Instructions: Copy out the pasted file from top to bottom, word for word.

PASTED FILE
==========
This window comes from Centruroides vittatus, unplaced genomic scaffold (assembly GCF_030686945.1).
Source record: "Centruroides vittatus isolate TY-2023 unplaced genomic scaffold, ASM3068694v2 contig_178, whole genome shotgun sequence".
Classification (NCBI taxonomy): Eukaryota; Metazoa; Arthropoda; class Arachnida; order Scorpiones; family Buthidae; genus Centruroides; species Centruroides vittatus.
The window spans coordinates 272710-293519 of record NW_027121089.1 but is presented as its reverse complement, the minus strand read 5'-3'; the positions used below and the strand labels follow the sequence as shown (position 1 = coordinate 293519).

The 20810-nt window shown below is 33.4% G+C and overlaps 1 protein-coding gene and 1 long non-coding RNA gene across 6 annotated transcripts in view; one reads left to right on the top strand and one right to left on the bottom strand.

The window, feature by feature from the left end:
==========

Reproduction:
This window comes from Centruroides vittatus, unplaced genomic scaffold (assembly GCF_030686945.1).
Source record: "Centruroides vittatus isolate TY-2023 unplaced genomic scaffold, ASM3068694v2 contig_178, whole genome shotgun sequence".
Classification (NCBI taxonomy): Eukaryota; Metazoa; Arthropoda; class Arachnida; order Scorpiones; family Buthidae; genus Centruroides; species Centruroides vittatus.
The window spans coordinates 272710-293519 of record NW_027121089.1 but is presented as its reverse complement, the minus strand read 5'-3'; the positions used below and the strand labels follow the sequence as shown (position 1 = coordinate 293519).

The 20810-nt window shown below is 33.4% G+C and overlaps 1 protein-coding gene and 1 long non-coding RNA gene across 6 annotated transcripts in view; one reads left to right on the top strand and one right to left on the bottom strand.

The window, feature by feature from the left end: